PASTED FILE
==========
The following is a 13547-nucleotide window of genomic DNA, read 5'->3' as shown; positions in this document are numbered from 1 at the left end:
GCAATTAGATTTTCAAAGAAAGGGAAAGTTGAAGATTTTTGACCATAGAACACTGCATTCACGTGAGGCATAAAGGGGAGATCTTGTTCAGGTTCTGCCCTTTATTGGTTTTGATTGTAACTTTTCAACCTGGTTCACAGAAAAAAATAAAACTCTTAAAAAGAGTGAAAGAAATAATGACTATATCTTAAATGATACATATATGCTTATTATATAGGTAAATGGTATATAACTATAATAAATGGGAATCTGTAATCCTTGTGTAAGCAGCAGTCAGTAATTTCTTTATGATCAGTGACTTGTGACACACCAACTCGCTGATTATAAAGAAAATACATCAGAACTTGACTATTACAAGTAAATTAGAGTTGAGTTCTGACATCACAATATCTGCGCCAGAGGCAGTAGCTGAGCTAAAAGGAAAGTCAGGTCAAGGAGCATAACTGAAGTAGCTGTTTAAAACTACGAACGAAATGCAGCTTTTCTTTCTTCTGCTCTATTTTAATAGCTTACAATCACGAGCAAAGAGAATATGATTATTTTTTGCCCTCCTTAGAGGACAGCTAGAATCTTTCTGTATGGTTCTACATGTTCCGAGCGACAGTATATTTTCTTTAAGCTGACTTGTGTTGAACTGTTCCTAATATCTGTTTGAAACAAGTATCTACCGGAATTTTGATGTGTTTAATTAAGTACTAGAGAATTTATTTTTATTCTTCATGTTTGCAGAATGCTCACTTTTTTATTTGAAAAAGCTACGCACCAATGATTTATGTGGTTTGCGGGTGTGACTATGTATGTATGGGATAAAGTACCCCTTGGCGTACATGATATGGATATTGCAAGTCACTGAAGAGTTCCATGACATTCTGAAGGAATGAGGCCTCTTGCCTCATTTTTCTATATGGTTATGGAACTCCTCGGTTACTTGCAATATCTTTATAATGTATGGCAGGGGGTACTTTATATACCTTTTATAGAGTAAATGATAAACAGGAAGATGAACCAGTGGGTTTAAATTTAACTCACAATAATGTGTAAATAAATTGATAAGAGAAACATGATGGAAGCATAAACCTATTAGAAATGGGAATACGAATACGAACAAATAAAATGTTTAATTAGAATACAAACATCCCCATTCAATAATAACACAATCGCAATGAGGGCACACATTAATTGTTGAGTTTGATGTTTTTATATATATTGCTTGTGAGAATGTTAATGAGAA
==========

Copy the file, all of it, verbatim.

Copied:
The following is a 13547-nucleotide window of genomic DNA, read 5'->3' as shown; positions in this document are numbered from 1 at the left end:
GCAATTAGATTTTCAAAGAAAGGGAAAGTTGAAGATTTTTGACCATAGAACACTGCATTCACGTGAGGCATAAAGGGGAGATCTTGTTCAGGTTCTGCCCTTTATTGGTTTTGATTGTAACTTTTCAACCTGGTTCACAGAAAAAAATAAAACTCTTAAAAAGAGTGAAAGAAATAATGACTATATCTTAAATGATACATATATGCTTATTATATAGGTAAATGGTATATAACTATAATAAATGGGAATCTGTAATCCTTGTGTAAGCAGCAGTCAGTAATTTCTTTATGATCAGTGACTTGTGACACACCAACTCGCTGATTATAAAGAAAATACATCAGAACTTGACTATTACAAGTAAATTAGAGTTGAGTTCTGACATCACAATATCTGCGCCAGAGGCAGTAGCTGAGCTAAAAGGAAAGTCAGGTCAAGGAGCATAACTGAAGTAGCTGTTTAAAACTACGAACGAAATGCAGCTTTTCTTTCTTCTGCTCTATTTTAATAGCTTACAATCACGAGCAAAGAGAATATGATTATTTTTTGCCCTCCTTAGAGGACAGCTAGAATCTTTCTGTATGGTTCTACATGTTCCGAGCGACAGTATATTTTCTTTAAGCTGACTTGTGTTGAACTGTTCCTAATATCTGTTTGAAACAAGTATCTACCGGAATTTTGATGTGTTTAATTAAGTACTAGAGAATTTATTTTTATTCTTCATGTTTGCAGAATGCTCACTTTTTTATTTGAAAAAGCTACGCACCAATGATTTATGTGGTTTGCGGGTGTGACTATGTATGTATGGGATAAAGTACCCCTTGGCGTACATGATATGGATATTGCAAGTCACTGAAGAGTTCCATGACATTCTGAAGGAATGAGGCCTCTTGCCTCATTTTTCTATATGGTTATGGAACTCCTCGGTTACTTGCAATATCTTTATAATGTATGGCAGGGGGTACTTTATATACCTTTTATAGAGTAAATGATAAACAGGAAGATGAACCAGTGGGTTTAAATTTAACTCACAATAATGTGTAAATAAATTGATAAGAGAAACATGATGGAAGCATAAACCTATTAGAAATGGGAATACGAATACGAACAAATAAAATGTTTAATTAGAATACAAACATCCCCATTCAATAATAACACAATCGCAATGAGGGCACACATTAATTGTTGAGTTTGATGTTTTTATATATATTGCTTGTGAGAATGTTAATGAGAA